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Evaluation of the Mental Health Specialist Librarian role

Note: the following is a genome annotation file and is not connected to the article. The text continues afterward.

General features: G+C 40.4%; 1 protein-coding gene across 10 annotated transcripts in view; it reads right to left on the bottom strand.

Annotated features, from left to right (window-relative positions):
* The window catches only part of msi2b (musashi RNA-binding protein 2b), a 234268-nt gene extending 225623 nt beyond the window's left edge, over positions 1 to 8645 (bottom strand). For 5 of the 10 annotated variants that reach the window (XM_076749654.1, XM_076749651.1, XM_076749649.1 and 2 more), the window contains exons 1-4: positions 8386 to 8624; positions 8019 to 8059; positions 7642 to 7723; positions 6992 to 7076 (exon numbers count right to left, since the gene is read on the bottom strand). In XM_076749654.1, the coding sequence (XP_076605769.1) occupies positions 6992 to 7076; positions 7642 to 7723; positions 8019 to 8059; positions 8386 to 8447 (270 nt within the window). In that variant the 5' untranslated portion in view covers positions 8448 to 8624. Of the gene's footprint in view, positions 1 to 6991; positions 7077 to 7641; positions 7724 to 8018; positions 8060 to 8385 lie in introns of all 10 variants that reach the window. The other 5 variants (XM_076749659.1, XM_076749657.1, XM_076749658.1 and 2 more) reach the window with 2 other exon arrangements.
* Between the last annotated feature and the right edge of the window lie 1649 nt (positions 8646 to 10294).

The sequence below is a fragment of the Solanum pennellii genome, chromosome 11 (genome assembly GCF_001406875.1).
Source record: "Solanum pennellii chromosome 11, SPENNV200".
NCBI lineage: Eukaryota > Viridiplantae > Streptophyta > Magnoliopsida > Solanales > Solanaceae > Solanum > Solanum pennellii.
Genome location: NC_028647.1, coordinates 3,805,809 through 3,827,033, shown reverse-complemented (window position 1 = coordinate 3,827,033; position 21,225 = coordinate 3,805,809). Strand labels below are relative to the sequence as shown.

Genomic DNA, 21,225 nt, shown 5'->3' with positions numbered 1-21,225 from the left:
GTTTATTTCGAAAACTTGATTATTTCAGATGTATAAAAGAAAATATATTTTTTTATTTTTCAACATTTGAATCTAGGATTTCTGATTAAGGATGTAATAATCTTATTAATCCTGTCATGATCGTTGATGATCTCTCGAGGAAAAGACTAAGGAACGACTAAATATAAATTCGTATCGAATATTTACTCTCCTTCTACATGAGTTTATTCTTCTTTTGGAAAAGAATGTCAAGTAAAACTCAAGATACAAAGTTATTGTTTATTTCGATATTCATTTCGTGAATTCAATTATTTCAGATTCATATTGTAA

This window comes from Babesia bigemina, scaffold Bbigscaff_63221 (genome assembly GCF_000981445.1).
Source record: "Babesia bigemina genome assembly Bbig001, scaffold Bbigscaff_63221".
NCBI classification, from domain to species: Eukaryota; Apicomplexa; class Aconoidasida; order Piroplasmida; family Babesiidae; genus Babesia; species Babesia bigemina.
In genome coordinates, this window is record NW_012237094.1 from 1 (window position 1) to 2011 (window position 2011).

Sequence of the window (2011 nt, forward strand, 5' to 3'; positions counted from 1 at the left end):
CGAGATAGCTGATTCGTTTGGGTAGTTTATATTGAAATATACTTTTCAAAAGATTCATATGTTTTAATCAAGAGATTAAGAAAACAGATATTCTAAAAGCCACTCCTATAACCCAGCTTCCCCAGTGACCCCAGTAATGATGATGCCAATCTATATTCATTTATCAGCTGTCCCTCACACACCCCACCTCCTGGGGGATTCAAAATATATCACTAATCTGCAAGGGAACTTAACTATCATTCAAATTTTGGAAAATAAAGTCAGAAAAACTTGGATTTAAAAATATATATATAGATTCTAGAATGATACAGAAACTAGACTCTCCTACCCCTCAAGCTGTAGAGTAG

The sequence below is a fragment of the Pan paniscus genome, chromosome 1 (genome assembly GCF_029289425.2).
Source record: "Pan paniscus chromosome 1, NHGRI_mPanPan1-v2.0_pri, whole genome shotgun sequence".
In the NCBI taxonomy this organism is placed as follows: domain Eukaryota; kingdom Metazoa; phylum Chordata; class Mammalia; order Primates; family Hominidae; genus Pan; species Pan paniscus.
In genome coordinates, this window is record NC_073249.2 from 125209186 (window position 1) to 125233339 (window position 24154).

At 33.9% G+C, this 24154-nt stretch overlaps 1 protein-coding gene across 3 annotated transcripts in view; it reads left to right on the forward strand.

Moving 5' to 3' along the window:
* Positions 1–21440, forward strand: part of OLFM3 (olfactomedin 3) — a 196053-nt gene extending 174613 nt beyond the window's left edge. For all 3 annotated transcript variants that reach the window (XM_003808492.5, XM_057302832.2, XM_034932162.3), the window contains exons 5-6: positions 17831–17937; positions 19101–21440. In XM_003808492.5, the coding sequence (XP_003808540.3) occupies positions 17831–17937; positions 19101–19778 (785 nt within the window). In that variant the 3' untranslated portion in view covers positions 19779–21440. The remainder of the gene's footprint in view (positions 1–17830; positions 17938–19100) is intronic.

The mental health specialist role was introduced by St Vincent’s Hospital Library Service in November 2012. It aimed to raise awareness and uptake of the library’s specialist research services and to improve interdisciplinary and interdepartmental collaboration. Statistics on library services used by mental health staff were collected and compared for 12 months before and after the role was introduced. 80 mental health staff also completed a survey. Statistics showed large increases in mental health staff taking part in educational activities (from 9 to 119 participants), extended research consultations (2 to 54), database tutorials (7 to 28), Endnote tutorials (0 to 13), library orientations (0 to 24), literature search requests (27 to 79) and inter library loans (59 to 250). Psychiatry journal usage increased 91%. As a result of the role 45% of survey respondents improved patient care, 33% modified current practice, 49% considered new viewpoints, 60% saved time, 41% increased productivity, 74% increased current awareness, 76% became aware of what else was happening in their team, 73% used other library resources, 99% read Mental Health Update and 84% read feature articles. 48 additional comments supported the value of the role. Results far surpassed expectations, demonstrating that the specialist role had a significant impact on research and collaboration with mental health staff. The specialist librarian model is effective and could be replicated in other areas.